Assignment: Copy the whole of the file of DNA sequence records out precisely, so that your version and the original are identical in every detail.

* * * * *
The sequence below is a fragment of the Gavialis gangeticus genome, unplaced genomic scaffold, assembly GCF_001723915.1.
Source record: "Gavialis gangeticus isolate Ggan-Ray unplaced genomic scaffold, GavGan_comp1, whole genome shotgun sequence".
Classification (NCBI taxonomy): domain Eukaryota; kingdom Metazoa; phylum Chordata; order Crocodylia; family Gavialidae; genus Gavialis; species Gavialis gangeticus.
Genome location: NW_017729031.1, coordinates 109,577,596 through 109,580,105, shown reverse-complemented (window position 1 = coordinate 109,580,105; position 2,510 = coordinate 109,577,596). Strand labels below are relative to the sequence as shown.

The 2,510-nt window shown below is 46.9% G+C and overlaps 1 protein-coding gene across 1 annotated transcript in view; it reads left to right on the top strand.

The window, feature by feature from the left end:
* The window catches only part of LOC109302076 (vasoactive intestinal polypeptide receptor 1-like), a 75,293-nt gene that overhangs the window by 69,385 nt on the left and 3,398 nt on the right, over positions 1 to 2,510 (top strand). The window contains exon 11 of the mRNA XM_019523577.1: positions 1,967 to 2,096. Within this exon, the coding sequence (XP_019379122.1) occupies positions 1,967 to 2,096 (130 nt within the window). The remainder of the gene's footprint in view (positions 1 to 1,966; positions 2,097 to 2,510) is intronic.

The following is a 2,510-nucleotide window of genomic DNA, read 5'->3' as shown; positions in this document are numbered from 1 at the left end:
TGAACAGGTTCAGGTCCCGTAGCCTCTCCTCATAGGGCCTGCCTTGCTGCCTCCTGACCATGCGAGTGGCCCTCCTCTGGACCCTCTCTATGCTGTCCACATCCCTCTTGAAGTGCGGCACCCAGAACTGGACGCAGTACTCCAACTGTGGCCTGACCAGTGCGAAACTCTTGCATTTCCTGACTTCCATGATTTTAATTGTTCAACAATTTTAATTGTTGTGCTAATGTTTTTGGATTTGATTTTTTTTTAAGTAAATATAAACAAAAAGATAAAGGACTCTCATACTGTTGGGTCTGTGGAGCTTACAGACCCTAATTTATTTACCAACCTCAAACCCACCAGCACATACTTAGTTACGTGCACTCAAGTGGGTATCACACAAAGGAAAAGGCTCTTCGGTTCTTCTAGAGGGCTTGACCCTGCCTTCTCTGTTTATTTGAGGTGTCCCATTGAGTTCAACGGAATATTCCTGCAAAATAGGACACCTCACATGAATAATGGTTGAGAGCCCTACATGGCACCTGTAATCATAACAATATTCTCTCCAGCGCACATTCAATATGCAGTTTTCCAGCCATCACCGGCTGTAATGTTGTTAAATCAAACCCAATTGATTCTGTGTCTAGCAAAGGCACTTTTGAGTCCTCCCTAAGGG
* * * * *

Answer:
The sequence below is a fragment of the Gavialis gangeticus genome, unplaced genomic scaffold, assembly GCF_001723915.1.
Source record: "Gavialis gangeticus isolate Ggan-Ray unplaced genomic scaffold, GavGan_comp1, whole genome shotgun sequence".
Classification (NCBI taxonomy): domain Eukaryota; kingdom Metazoa; phylum Chordata; order Crocodylia; family Gavialidae; genus Gavialis; species Gavialis gangeticus.
Genome location: NW_017729031.1, coordinates 109,577,596 through 109,580,105, shown reverse-complemented (window position 1 = coordinate 109,580,105; position 2,510 = coordinate 109,577,596). Strand labels below are relative to the sequence as shown.

The 2,510-nt window shown below is 46.9% G+C and overlaps 1 protein-coding gene across 1 annotated transcript in view; it reads left to right on the top strand.

The window, feature by feature from the left end:
* The window catches only part of LOC109302076 (vasoactive intestinal polypeptide receptor 1-like), a 75,293-nt gene that overhangs the window by 69,385 nt on the left and 3,398 nt on the right, over positions 1 to 2,510 (top strand). The window contains exon 11 of the mRNA XM_019523577.1: positions 1,967 to 2,096. Within this exon, the coding sequence (XP_019379122.1) occupies positions 1,967 to 2,096 (130 nt within the window). The remainder of the gene's footprint in view (positions 1 to 1,966; positions 2,097 to 2,510) is intronic.

The following is a 2,510-nucleotide window of genomic DNA, read 5'->3' as shown; positions in this document are numbered from 1 at the left end:
TGAACAGGTTCAGGTCCCGTAGCCTCTCCTCATAGGGCCTGCCTTGCTGCCTCCTGACCATGCGAGTGGCCCTCCTCTGGACCCTCTCTATGCTGTCCACATCCCTCTTGAAGTGCGGCACCCAGAACTGGACGCAGTACTCCAACTGTGGCCTGACCAGTGCGAAACTCTTGCATTTCCTGACTTCCATGATTTTAATTGTTCAACAATTTTAATTGTTGTGCTAATGTTTTTGGATTTGATTTTTTTTTAAGTAAATATAAACAAAAAGATAAAGGACTCTCATACTGTTGGGTCTGTGGAGCTTACAGACCCTAATTTATTTACCAACCTCAAACCCACCAGCACATACTTAGTTACGTGCACTCAAGTGGGTATCACACAAAGGAAAAGGCTCTTCGGTTCTTCTAGAGGGCTTGACCCTGCCTTCTCTGTTTATTTGAGGTGTCCCATTGAGTTCAACGGAATATTCCTGCAAAATAGGACACCTCACATGAATAATGGTTGAGAGCCCTACATGGCACCTGTAATCATAACAATATTCTCTCCAGCGCACATTCAATATGCAGTTTTCCAGCCATCACCGGCTGTAATGTTGTTAAATCAAACCCAATTGATTCTGTGTCTAGCAAAGGCACTTTTGAGTCCTCCCTAAGGG